Top News

Video showcases commemoration of Amherst’s First World War internment camp

Amherst Mayor David Kogon, Amherst internment camp commemoration co-ordinator Marjorie MacLean and Cumberland-Colchester MP Bill Casey watch a video produced chronicling the First World War camp and the July 2 ceremony commemorating its 1919 closure.
Amherst Mayor David Kogon, Amherst internment camp commemoration co-ordinator Marjorie MacLean and Cumberland-Colchester MP Bill Casey watch a video produced chronicling the First World War camp and the July 2 ceremony commemorating its 1919 closure. - Darrell Cole

12-minute video tells history of camp and the 100th anniversary ceremony in July

AMHERST, N.S. —

The commemoration of the 100th anniversary of the closing of Amherst’s First World War One internment camp has been chronicled for future generations.

ARC Social Media and Patrick Manifold have produced a 12-minute video that gives a brief description of the camp as well as the ceremonies, featuring the German Luftwaffe band, at the Col. James Layton Ralston Armoury in Amherst on July 2.

“The video reflects the history of the prisoner of war camp in Amherst during World War One and it also reflects some of the issues the German prisoners dealt with and the commemoration events on July 2,” Cumberland-Colchester MP Bill Casey said Tuesday. “It’s a great mix of the three subjects and it’s tied nicely together.”

Marjorie MacLean, who co-ordinated the commemoration event, hopes the video will be the legacy for the committee that put the event together that attracted several hundred people to the historic armoury building and showcases a piece of Amherst and Nova Scotia history that’s been forgotten since the camp, that housed 853 internees at its peak, closed in September 1919.

“It will be going to the federal and provincial departments that funded us, including National Defence and the provincial Communities, Culture and Heritage Department, Veterans Affairs as well as to the German and Ukrainian embassies, to the local museums in Amherst and to schools in this area,” MacLean said. “As we were preparing for the July event the committee felt we should have something that continues to commemorate it and the idea for the video continued to grow from there.”

There are also a limited number of videos available at Amherst town hall and in Casey’s office in the Community Credit Union Business Innovation Centre.

Once the decision was made to create the video, she met with Holly Casey of ARC Social Media to talk about what the video should include and how it should be put together. After looking at several versions, she’s pleased with the finished product.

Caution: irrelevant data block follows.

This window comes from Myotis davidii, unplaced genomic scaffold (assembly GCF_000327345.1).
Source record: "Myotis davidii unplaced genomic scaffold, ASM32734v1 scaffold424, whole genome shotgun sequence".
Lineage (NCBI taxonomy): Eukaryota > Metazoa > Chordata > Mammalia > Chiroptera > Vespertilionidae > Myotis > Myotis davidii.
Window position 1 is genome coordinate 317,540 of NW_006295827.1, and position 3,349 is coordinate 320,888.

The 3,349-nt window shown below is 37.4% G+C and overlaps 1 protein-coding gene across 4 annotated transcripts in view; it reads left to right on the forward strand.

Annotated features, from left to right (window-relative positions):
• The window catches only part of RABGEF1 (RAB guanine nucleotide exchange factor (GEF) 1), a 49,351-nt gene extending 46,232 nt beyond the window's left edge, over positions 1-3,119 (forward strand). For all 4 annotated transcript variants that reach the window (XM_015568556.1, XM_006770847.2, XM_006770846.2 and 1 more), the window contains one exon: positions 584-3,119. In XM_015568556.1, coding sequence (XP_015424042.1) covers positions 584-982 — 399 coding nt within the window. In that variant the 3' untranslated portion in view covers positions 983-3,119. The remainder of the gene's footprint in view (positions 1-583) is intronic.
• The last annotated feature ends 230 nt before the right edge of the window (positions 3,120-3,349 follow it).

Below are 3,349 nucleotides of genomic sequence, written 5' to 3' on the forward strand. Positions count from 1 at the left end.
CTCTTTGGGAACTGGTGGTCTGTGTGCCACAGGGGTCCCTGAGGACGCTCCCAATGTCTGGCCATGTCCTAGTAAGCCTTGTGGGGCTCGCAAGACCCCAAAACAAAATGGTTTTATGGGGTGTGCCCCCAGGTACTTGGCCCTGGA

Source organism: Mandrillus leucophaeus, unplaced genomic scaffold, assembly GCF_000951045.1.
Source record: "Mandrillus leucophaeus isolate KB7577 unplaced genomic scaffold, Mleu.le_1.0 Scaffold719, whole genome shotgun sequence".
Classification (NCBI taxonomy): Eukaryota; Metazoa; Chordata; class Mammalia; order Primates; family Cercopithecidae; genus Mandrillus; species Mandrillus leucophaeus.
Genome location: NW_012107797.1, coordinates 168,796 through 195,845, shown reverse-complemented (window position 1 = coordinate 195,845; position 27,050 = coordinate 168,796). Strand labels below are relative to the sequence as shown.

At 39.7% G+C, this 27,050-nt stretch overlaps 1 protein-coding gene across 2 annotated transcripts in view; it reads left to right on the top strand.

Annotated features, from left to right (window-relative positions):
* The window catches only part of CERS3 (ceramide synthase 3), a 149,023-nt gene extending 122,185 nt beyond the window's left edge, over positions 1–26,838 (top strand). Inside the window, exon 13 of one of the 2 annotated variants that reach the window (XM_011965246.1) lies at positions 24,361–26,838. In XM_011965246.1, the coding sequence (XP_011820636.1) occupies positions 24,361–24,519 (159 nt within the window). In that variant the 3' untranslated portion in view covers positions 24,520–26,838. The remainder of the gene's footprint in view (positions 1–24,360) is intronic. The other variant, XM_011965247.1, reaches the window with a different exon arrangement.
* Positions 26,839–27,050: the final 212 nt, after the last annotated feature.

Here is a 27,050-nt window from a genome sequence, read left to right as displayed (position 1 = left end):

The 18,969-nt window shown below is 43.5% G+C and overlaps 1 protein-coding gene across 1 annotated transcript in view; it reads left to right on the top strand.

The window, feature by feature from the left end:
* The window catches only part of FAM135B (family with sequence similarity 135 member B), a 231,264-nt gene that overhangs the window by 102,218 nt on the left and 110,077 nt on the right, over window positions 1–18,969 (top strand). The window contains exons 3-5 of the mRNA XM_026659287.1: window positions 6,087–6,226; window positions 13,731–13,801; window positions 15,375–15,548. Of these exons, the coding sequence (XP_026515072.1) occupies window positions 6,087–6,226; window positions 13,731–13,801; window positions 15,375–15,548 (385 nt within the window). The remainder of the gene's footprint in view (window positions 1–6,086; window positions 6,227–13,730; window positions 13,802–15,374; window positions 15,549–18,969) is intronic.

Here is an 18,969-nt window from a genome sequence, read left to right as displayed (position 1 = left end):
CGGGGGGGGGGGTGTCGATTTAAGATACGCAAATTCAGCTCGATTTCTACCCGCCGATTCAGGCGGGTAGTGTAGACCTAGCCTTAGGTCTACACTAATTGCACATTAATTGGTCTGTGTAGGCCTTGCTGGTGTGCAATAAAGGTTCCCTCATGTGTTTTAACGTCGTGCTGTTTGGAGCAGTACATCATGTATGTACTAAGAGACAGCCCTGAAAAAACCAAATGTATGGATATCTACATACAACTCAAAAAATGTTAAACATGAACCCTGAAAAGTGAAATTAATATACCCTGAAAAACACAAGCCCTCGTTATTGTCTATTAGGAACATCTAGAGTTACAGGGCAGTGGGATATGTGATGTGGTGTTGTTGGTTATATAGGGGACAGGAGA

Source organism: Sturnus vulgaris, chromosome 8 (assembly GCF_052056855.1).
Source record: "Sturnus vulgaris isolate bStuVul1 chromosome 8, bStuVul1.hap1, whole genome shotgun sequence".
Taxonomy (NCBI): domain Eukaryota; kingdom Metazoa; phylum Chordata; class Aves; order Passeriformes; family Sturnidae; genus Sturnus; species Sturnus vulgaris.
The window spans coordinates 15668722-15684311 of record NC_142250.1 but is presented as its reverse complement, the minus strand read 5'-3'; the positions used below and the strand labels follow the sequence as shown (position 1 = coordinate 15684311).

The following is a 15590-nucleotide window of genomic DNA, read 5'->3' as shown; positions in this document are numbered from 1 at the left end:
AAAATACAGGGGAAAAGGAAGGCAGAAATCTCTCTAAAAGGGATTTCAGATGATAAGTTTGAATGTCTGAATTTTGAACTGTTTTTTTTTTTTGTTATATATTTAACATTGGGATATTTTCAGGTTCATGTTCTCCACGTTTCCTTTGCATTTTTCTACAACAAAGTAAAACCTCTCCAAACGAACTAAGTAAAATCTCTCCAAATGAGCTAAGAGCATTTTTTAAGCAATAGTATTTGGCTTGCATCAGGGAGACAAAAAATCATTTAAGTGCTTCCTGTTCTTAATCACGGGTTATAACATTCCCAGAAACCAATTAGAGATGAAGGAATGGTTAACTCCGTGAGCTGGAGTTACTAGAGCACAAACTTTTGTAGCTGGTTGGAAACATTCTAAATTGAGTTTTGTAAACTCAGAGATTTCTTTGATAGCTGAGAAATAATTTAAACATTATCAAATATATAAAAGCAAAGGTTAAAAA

Amherst David Kogon said he is very impressed with the professionalism of the video in the presentation, production and narration.

“It tells the story and that’s the intention,” Kogon said. “I thought it was very clear, concise and in that 12 minutes they were able to tell the story of the good things that come from history as well as some of the negatives. It should help us avoid repeating previous mistakes.”

The mayor said the town was pleased to be part of the July 2 event.

“This was an important piece of Amherst history that was virtually unknown to most of the people of the town,” Kogon said.

Casey said he was “blown away” by the video because it reminded him of the event that was so successful because of MacLean’s work and the support the MP’s vision of a commemoration ceremony received from the German government.

“They came into this with full support,” Casey said. “So many organizations played a role in that success, but most importantly, it’s so vital that we capture our local history. We haven’t done a good job of that. This will leave a permanent mark that Amherst had one of the largest camps in Canada and we should remember that. It almost slipped away, but the 100th anniversary allowed us to bring it back to the forefront and remember.”

While the commemoration, that included the band’s performance at the armoury and a memorial ceremony at the Amherst cemetery where 14 German POWs that died at the camp were buried until being disinterred and moved to Kitchener-Waterloo, Ont. in 1970, is now in the past, Casey said chronicling the camp’s history will continue.”

“We have learned there are some 5,000 pages of information in our archives in Ottawa and the Germans have all kinds of information in their archives,” Casey said. “The German archives includes newsletters that the German prisoners wrote and they have six editions. I’ve seen one of them from November 1916 that talks about how the prisoners put on a display of things they’d made for the citizens of Amherst and the centerpiece of that display was the same ship that was restored for the commemoration ceremony and it even says who it was made by. We’re going to contact that family if we can to let them know we treasure this ship.”

Casey also hopes to find out who made the cello that was played by an air cadet during the commemoration ceremony.

“This is not the end of the story, it’s going to continue,” he said.

Recent Stories